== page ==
Any organization that comes away with a Nobel Peace Prize is naturally going to claim the plaudits – and that’s exactly what happened with the Tunisian General Labor Union (UGTT), back in 2015.
Being the centerpiece of a turbulent transition period following protests in 2011, the group were hailed as they aided the country’s economic development.
However, questions are now being asked on whether or not the UGTT really can do its own job correctly. Let’s not forget, this is a labor union. As such, while it did play a key role in the recent transitional period, it also needs to prove that it can succeed in resolving Tunisia’s biggest economic problems.
What is the nature of the economic problems in Tunisia?
The economic situation in Tunisia simple; from an unemployment point of view, it’s worse than before the revolution. The rate of unemployment currently stands at 15%, while even more worrying is that over 50% of individuals who are college educated are not in work.
From a nation satisfaction point of view, a survey has revealed that 86% of nationals say that the economy is bad, or somewhat bad.
Additionally, people in the poorer parts of the country are becoming increasingly frustrated. It was only toward the end of January where protests occurred – with people taking to the streets to call for improvement in the economy. Since then, emergency measures have been promised and the situation has eased – but one has to wonder how long this can continue.
What is the problem that the UGTT face?
In an ideal world, the UGTT would perform its job of attempting to protect its members. It’s worth mentioning that it is traditionally a labor union for working and middle-class people.
Of course, throughout the recent turbulent period, it has been forced to take on far more roles. Its Nobel Peace Prize came following its work to preserve the Tunisian economy through the transition – and this is the main problem that troubles the organization. On one hand it is regarded as the union that will represent the working and middle-class, but on the other it needs to do something to preserve the economy and ultimately encourage work for the younger members of society.
As we’ve already shown, the employment situation in Tunisia is far from ideal – and is disastrous in educated youths. In other words, the UGTT is doing its principle job of protecting its members – but can this continue if they attempt to play more of a political figure and ultimately improve the youth employment situation?
To make matters even more difficult, the working and middle classes are by no means in safe positions. Much of these classes have jobs based in the public sector and understandably, following the revolution and other infamous incidents that have hit Tunisia, this is an area which has the potential to suffer. The public sector is at risk of being hit by budget cuts as politicians attempt to stabilize other areas of the country and as such, the UGTT still needs a plan to protect its core membership.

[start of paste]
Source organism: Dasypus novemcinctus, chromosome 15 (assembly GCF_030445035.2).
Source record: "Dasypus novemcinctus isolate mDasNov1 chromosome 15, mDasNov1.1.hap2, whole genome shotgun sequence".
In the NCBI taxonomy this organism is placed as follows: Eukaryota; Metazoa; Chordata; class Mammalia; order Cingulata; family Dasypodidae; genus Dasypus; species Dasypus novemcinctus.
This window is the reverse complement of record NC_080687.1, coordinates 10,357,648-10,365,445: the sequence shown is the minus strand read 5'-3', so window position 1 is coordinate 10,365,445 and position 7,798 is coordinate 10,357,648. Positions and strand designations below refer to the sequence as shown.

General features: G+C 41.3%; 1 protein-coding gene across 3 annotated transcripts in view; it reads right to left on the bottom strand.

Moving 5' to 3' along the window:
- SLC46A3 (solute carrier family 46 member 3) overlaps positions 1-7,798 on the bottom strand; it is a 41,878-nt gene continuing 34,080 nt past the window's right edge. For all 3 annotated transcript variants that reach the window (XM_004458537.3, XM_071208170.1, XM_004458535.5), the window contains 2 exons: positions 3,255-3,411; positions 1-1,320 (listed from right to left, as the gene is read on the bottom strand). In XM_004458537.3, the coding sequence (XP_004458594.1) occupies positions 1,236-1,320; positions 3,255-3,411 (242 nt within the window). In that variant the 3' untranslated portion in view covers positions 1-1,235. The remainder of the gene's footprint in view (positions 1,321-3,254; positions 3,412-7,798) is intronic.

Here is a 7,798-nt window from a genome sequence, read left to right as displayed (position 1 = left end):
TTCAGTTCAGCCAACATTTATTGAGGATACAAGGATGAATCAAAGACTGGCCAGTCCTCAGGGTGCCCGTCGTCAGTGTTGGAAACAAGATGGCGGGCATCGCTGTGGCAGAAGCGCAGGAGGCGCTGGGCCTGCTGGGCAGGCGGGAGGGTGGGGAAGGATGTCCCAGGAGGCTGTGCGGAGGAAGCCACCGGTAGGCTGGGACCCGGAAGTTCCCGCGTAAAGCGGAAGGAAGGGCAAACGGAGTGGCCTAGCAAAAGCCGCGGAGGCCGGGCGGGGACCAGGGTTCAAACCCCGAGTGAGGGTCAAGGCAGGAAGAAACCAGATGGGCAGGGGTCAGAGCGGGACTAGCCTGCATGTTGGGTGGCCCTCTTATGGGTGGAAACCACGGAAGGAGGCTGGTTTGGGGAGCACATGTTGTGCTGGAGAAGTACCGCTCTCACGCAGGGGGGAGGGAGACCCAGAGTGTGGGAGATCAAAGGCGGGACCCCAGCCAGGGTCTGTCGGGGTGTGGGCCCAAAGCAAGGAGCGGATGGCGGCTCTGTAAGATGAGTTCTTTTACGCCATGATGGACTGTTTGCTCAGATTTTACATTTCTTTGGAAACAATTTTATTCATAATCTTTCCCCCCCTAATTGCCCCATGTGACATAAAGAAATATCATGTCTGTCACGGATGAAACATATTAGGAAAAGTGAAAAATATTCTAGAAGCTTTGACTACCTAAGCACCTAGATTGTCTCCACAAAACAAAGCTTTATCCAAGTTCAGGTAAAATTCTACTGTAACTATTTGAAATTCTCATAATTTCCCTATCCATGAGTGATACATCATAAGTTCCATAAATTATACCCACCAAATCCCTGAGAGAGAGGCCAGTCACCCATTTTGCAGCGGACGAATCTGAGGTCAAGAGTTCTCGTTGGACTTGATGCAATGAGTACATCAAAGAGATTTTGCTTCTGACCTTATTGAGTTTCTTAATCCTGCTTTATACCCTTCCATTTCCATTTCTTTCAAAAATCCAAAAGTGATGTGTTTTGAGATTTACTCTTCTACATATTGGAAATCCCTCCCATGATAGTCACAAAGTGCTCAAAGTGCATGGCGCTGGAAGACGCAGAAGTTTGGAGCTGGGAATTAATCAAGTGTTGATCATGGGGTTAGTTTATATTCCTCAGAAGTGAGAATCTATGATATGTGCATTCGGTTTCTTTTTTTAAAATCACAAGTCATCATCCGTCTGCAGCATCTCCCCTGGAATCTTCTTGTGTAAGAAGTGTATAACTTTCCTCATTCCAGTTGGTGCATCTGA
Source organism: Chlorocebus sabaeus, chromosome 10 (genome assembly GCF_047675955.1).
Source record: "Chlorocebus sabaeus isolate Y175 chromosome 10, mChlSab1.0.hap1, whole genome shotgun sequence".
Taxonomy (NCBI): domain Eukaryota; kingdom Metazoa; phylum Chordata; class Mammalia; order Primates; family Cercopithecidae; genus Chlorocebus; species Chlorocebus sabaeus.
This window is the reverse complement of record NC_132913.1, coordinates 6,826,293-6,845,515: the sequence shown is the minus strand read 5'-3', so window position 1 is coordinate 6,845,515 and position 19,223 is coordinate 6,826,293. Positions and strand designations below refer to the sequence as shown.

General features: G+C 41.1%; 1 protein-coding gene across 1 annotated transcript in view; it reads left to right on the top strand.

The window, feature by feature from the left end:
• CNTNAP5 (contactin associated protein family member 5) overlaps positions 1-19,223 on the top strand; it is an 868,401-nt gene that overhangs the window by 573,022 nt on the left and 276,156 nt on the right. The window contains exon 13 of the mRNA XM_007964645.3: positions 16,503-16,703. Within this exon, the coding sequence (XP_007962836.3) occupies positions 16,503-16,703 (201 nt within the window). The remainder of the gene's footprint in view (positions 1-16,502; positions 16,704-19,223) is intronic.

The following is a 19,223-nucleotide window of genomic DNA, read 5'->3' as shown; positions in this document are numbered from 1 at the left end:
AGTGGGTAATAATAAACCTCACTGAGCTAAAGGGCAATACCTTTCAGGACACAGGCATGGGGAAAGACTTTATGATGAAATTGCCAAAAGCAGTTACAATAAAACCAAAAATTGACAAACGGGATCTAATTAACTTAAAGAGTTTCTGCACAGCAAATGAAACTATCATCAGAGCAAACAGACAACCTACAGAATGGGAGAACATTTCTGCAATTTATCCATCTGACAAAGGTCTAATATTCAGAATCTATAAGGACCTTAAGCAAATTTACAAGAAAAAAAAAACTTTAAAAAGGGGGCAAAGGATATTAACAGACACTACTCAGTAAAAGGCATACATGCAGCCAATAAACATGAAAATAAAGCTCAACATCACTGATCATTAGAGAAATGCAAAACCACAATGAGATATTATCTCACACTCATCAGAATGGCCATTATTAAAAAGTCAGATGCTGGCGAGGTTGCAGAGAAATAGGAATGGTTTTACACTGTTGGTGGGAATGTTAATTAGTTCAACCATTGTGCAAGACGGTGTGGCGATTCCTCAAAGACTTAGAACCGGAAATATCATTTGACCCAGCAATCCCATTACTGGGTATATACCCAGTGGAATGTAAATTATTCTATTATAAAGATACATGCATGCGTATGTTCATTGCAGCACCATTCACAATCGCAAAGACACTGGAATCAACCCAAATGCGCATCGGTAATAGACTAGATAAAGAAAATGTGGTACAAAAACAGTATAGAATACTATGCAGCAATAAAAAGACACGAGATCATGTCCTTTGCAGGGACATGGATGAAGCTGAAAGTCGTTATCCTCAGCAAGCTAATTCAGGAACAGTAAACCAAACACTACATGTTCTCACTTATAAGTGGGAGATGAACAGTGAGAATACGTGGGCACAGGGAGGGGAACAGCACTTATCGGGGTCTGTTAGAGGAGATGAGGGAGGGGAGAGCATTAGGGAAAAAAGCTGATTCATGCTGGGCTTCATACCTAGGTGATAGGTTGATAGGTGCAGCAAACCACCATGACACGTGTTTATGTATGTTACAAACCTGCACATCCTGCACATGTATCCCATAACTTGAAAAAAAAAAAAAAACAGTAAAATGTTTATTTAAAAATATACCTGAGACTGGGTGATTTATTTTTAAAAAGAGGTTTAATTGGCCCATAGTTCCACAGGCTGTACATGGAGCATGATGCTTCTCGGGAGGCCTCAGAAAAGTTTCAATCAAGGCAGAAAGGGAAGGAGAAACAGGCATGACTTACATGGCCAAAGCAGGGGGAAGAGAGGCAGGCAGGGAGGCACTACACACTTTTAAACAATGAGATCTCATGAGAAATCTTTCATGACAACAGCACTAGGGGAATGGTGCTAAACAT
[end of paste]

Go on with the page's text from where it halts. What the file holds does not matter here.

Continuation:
What has the UGTT achieved?
In amongst all of the uncertainty, one should not forget that the UGTT has still achieved plenty over time.
Let’s not forget that this is an organization that has been around since before Tunisia existed and played a significant part as the country broke away from the rule of France. Additionally, during the dictatorship era under Zine el-Abidine Ben Ali, the UGTT was known to “play on both sides”. In other words, whilst still being a loyal component of the regime, it still managed to offer a layer of protection to the people. It means that the UGTT, since its formation, has always had to deal with multiple roles and balance them accordingly.
In terms of specific achievements, they have unquestionably been successful. For many years the labor brokerage system was corrupt to say the least – and this has been improved drastically thanks to the UGTT. Elsewhere, there are far fewer employees on short-term and insecure contracts, while the minimum wage has at least increased in the public sector.
What’s next for the UGTT?
If we cast our minds back to July 2015, the Deputy Secretary General of the UGTT, Belgacem Ayari, set out ambitions for the organization. They included improving the labor code so it resembled those adopted by most other countries, making more provisions for gender parity and clauses to dissuade employers from abruptly terminating contracts.
Ultimately, it’s clear that the UGTT appears to be switching its focus even more and becoming that political force that has been mentioned.
However, with unemployment levels barely moving over recent years and causing protests, many would suggest they are failing in this regard. Additionally, with many illegal activities such as smuggling starting to blight the interior of Tunisia, it prompts yet more problems for the organization and one has to question which direction they are going to turn next.